Pet flea treatments can be dangerous, more safety steps in the works, EPA says
Warning that the powerful poisons can endanger dogs and cats, the U.S. Environmental Protection Agency will require new instructions and labeling for on-spot flea products.
The yearlong investigation, conducted by a team of veterinarians assembled by the federal agency, concluded that certain pets – small dogs between 10 and 20 pounds – are most susceptible to the problems, which include rashes, vomiting, diarrhea and seizures.
EPA Assistant Administrator Steve Owens said Wednesday that no products are being banned at this point, but “we’re going to be watching the situation very closely.”
New instructions and warnings are expected on product labels within the next several months. If these steps don’t reduce the problems, “we will take more significant action. We will remove products from the market if we have to,” Owens said.
Fleas and ticks can cause discomfort and diseases for many dogs and cats around the country. As a result, the on-spot treatments are commonly recommended by veterinarians.
Many pet owners who use the treatments think they are applying medication to their pet, but they actually are treating them with potent pesticides, including permethrin, which also is used to kill pests on crops and yards.
“These are poisons that we are applying to our pets,” said Owens, who said it is a personal as well as a professional issue for him because he owns two dogs and three cats. “Pet owners should exercise caution.”
Incidents reported by consumers who used the products on their pets rose from 28,895 in 2007 to 44,263 in 2008, an increase of 53 percent in one year.
Most of the problems were minor, such as skin rashes, but about 600 dogs and cats died in the incidents reported in 2008, EPA records show.
Chihuahuas, shih tzus, miniature poodles, Pomeranians and dachshunds had the most reported incidents, according to the EPA report released Wednesday. For products containing cyphenothrin, those breeds accounted for 33 percent of the reported problems. For products containing permethrin, shih tzus, bichon frise, chihuahuas, yorkshire terriers and maltese were involved in more than 25 percent of the incidents. K-9 Advantix for Dogs contains permethrin and some Sergeant's products and Sentry's Pro XFC contain cyphenothrin.
“Small breed dogs were more commonly affected with the number of incidents out of proportion to their popularity,” the EPA report says.
The problem might be the dose. The agency is telling manufacturers to narrow the range of weights identified for their products.
“We will make clear that certain products cannot be used on smaller animals,” Owens said.
In addition, the investigation found that cats were sickened when products intended for dogs were used on them. Permethrin is particularly dangerous for cats and is not used in any on-spot treatments for cats.
EPA officials said they will meet with each manufacturer individually to go over the changes that the agency wants, such as more precise instructions regarding the proper dosage for pets’ various weights. Also, markings should distinguish better between cat products and dog products, and similar brand names will not be allowed for both. New labels also would advise people to keep cats away from treated dogs for a period of time.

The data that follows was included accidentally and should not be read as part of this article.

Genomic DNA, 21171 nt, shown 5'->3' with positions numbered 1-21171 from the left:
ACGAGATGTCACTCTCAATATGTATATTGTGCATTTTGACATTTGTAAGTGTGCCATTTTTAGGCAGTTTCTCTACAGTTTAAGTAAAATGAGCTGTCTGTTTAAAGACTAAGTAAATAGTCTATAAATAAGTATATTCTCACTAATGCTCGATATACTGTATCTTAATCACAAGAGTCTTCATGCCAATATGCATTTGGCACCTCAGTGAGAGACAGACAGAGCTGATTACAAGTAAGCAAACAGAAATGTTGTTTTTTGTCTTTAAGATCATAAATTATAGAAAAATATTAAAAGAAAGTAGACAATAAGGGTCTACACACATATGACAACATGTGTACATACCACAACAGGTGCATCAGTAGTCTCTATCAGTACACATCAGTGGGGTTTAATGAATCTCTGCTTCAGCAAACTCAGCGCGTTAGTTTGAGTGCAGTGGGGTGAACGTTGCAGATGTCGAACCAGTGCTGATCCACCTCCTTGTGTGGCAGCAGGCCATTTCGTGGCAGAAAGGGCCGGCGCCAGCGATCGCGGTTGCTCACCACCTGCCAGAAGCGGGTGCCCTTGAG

Manufacturers seem willing to work with the EPA, so the changes are expected this year, Owens said. "They realize this is a serious problem that they need to address," he said.
The company, however, said the incidents were rare and minor. “The number of adverse events reported for Frontline has remained consistently low since the product's introduction in 1996,” the statement said.
Owens said the EPA’s investigation found incidents “all across the board,” with all brands and products.
EPA officials said they cannot explain the sudden jump in reported problems, except that it may be due to increased use of the on-spot treatments or more awareness among pet owners.
The investigators could not verify that all the illnesses among the pets were actually linked to the products. “The incidents have not been verified and may have causes other than exposure to the pesticide,” the report says.
In some cases, pet owners were misusing the products, but EPA officials stressed that most of the blame goes to the industry, not consumers, because of the poor labeling.
“When used appropriately in most cases they are safe,” Owens said, but “the labels are unclear right now.”
Owens said the actions announced Wednesday “are really just the first step.” The EPA also plans to require more rigorous testing of products, similar to the Food and Drug Administration’s requirements for animal medications. “We are not getting the kind of data we need” to predict whether pets will have problems with these products, he said.
In addition, new on-spot products will be granted only conditional and time-limited approval so that side-effects can be investigated before the products are fully approved. Manufacturers also will have to disclose more information about the inert ingredients – the non-pesticides – in their products, and some of those ingredients will be restricted.